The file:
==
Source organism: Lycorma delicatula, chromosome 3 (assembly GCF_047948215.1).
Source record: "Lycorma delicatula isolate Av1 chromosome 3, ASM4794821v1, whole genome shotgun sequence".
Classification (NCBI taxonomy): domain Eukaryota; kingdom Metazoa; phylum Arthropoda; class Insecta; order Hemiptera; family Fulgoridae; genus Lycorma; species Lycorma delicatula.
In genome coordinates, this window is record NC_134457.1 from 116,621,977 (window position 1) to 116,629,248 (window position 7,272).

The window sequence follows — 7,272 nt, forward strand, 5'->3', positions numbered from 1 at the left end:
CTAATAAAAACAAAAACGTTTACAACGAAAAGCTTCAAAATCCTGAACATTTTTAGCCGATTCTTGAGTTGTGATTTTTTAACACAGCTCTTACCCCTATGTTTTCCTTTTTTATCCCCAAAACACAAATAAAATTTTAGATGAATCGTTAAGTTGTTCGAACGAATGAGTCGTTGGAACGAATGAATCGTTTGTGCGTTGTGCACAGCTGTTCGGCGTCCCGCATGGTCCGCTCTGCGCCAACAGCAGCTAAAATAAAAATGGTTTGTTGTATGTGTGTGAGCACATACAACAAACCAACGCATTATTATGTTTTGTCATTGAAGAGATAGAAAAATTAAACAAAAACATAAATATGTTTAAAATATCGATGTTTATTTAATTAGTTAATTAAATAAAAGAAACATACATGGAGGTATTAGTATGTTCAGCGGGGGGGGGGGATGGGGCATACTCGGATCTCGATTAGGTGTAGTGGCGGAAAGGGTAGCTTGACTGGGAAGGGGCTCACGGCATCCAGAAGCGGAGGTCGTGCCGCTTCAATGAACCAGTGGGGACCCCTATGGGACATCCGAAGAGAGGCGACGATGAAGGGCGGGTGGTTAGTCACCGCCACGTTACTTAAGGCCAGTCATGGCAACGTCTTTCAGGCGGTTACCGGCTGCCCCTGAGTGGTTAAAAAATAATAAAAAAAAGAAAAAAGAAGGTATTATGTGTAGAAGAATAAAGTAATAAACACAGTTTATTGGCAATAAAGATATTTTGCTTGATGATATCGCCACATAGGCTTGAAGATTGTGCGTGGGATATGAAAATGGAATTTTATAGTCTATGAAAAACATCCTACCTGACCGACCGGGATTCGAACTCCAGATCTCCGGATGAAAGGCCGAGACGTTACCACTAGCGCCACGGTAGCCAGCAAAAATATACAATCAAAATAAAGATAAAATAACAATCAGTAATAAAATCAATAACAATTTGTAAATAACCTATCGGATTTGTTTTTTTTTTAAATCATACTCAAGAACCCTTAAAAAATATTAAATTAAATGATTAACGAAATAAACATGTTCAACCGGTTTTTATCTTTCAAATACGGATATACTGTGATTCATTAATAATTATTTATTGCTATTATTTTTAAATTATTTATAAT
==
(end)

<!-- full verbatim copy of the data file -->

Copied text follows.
Source organism: Lycorma delicatula, chromosome 3 (assembly GCF_047948215.1).
Source record: "Lycorma delicatula isolate Av1 chromosome 3, ASM4794821v1, whole genome shotgun sequence".
Classification (NCBI taxonomy): domain Eukaryota; kingdom Metazoa; phylum Arthropoda; class Insecta; order Hemiptera; family Fulgoridae; genus Lycorma; species Lycorma delicatula.
In genome coordinates, this window is record NC_134457.1 from 116,621,977 (window position 1) to 116,629,248 (window position 7,272).

The window sequence follows — 7,272 nt, forward strand, 5'->3', positions numbered from 1 at the left end:
CTAATAAAAACAAAAACGTTTACAACGAAAAGCTTCAAAATCCTGAACATTTTTAGCCGATTCTTGAGTTGTGATTTTTTAACACAGCTCTTACCCCTATGTTTTCCTTTTTTATCCCCAAAACACAAATAAAATTTTAGATGAATCGTTAAGTTGTTCGAACGAATGAGTCGTTGGAACGAATGAATCGTTTGTGCGTTGTGCACAGCTGTTCGGCGTCCCGCATGGTCCGCTCTGCGCCAACAGCAGCTAAAATAAAAATGGTTTGTTGTATGTGTGTGAGCACATACAACAAACCAACGCATTATTATGTTTTGTCATTGAAGAGATAGAAAAATTAAACAAAAACATAAATATGTTTAAAATATCGATGTTTATTTAATTAGTTAATTAAATAAAAGAAACATACATGGAGGTATTAGTATGTTCAGCGGGGGGGGGGGATGGGGCATACTCGGATCTCGATTAGGTGTAGTGGCGGAAAGGGTAGCTTGACTGGGAAGGGGCTCACGGCATCCAGAAGCGGAGGTCGTGCCGCTTCAATGAACCAGTGGGGACCCCTATGGGACATCCGAAGAGAGGCGACGATGAAGGGCGGGTGGTTAGTCACCGCCACGTTACTTAAGGCCAGTCATGGCAACGTCTTTCAGGCGGTTACCGGCTGCCCCTGAGTGGTTAAAAAATAATAAAAAAAAGAAAAAAGAAGGTATTATGTGTAGAAGAATAAAGTAATAAACACAGTTTATTGGCAATAAAGATATTTTGCTTGATGATATCGCCACATAGGCTTGAAGATTGTGCGTGGGATATGAAAATGGAATTTTATAGTCTATGAAAAACATCCTACCTGACCGACCGGGATTCGAACTCCAGATCTCCGGATGAAAGGCCGAGACGTTACCACTAGCGCCACGGTAGCCAGCAAAAATATACAATCAAAATAAAGATAAAATAACAATCAGTAATAAAATCAATAACAATTTGTAAATAACCTATCGGATTTGTTTTTTTTTTAAATCATACTCAAGAACCCTTAAAAAATATTAAATTAAATGATTAACGAAATAAACATGTTCAACCGGTTTTTATCTTTCAAATACGGATATACTGTGATTCATTAATAATTATTTATTGCTATTATTTTTAAATTATTTATAAT